- Compost. Chipped woodwaste and greenwaste can become part of your compost mix. The chips are often used as a bulking agent where the compost contains sludge from a wastewater treatment plant or a cannery.
- Landscaping. It can be used around the landfill as a ground cover and a landscape material. You might be able to give it away to homeowners and landscape contractors. You might even be able to sell it. To create a more attractive product, the wood chips can be dyed red, brown, green, etc.
- Fuel. It’s becoming more difficult, but you might still be able to find a market for chipped woodwaste for use as a fuel product. You’ll have to meet certain specs in regard to size, moisture, and so on; however, many landfills are making it work and making it pay.
- Landfilling. If all else fails, you could landfill it. No, this isn’t recycling, but in terms of volume reduction, chipped woodwaste and greenwaste landfilled with incoming waste take up a lot less space than they do in their original forms.
The passive steps to better density are available to most landfills, often for little or no additional cost. In addition, there are a number of active steps that can pump more life (and more airspace) into your landfill.
The most significant gain in long-term effective density will result from an aggressive effort to increase compaction density and reduce the use of cover soil. Other factors may play a part, but in terms of overall waste density in your landfill, these are the Big Momma and Big Daddy.
At most landfills, compaction ranks number one or two in terms of its potential to affect landfill airspace. The following checklist can be used to tune up your landfill’s compaction.
My, What Big Teeth You Have. When it comes to landfill compaction, teeth make a difference. Regardless of the kind of compactor you have, it’s the teeth that do the compacting. For optimal performance, make sure that your compactor’s teeth aren’t worn out. Also, if your site has cohesive soils, keeping the compactor on the trash (and off the dirt) will keep its wheels from plugging.
Flatter Is Better. There’s more than one way to add teeth to your compactor. One of the easiest is to flatten the slope that the compactor works on. Working flat means more tooth penetrations because your compactor will move faster on a flat slope than it will on a steep slope. A flatter slope means more speed, more speed means more wheel revolutions per day, more revolutions means.… Do you get the picture?
Consider the comparison between two identical machines working in similar conditions (see example in Table 1). Both machines are working in MSW and both are equipped with 60-in.-diameter wheels with 48 teeth per wheel.
|Table 1. Compactor Comparisons|
Compactor No. 1
Compactor No. 2
Working Gear Range
Wheel Revolutions (per eight-hour day)
Tooth Penetrations (per eight-hour day)
Obviously there is an incentive to work on flatter slopes, especially in this example where flatter slopes offer the advantage of 620,000 more tooth penetrations per day - free.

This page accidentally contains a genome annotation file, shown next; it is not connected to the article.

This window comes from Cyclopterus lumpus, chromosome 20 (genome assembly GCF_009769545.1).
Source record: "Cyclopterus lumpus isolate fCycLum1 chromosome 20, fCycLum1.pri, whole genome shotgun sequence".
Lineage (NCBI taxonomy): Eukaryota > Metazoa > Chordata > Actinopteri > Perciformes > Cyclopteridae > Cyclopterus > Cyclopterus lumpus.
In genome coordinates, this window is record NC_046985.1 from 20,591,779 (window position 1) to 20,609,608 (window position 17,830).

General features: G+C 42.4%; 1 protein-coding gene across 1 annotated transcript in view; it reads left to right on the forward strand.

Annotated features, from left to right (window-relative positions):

There are differing opinions in the landfill industry regarding what slope is best for cell construction. Some people contend that it is best to have the compactor work on a 3:1 slope. And certainly there are situations when flat slopes don’t make sense. My experience, however, has shown that flatter slopes generally are safer, are easier to work, and yield better compaction density.
Bigger Is Better. If you think weight doesn’t matter, you’ve obviously never had a horse step on your foot. In the compaction game, bigger compactors will generally produce greater density. Of course, you can’t ignore other factors, such as waste segregation, thin lifts, and multiple passes. But in an apples-to-apples comparison, heavier machines will achieve higher density. With that in mind, you still need to match the machine to the tonnage.
Match the Machine to the Tonnage. Since bigger compactors get better density, shouldn’t all landfills buy 100,000-lb. compactors? No, no, no. You must match the machine to your site’s tonnage. Every compactor has a certain production rate that is optimum.
For example, a Cat 826 will generally be most efficient and most cost-effective when handling approximately 60 tph. Thus, if your site takes in 900 tpd, you’d need 15 hours per day with an 826 - or 7.5 hours per day with two 826s. At some point it’s better to upgrade to a larger machine. Conversely, if your site receives just 90 tpd of waste, an 826 would have to work only 1.5 hours per day. In that case it’s probably better to downsize to a smaller machine.
It is difficult to define a "typical" refuse density for landfills because of the wide variation in wastestream, equipment types, refuse-cell construction methods, and climates. There are ranges that most machines will achieve, however. Table 2 shows some typical density ranges for various types and sizes of landfill equipment.
Table 2. Typical Density Ranges for Various Landfill Equipment
Density Range (lb./yd.3)*
* Will vary depending on such variables as waste type, wheel design, operator skill, etc.
**Based on achieving the optimum density. At many sites, machines may handle more tonnage, but usually at the expense of wasted airspace.
Note: The data shown in Table 2 are typical but should not be considered accurate for all sites. Also, keep in mind that the practical tons per hour and the resulting density will vary considerably, depending on whether or not the machine doing the compacting must also push garbage from the tipping area to the face and spread it. Along those lines, having the dozer push waste to the cell, thus enabling the compactor to spend more time compacting, would increase either density or the compactor’s practical production (measured in tph) at the same density.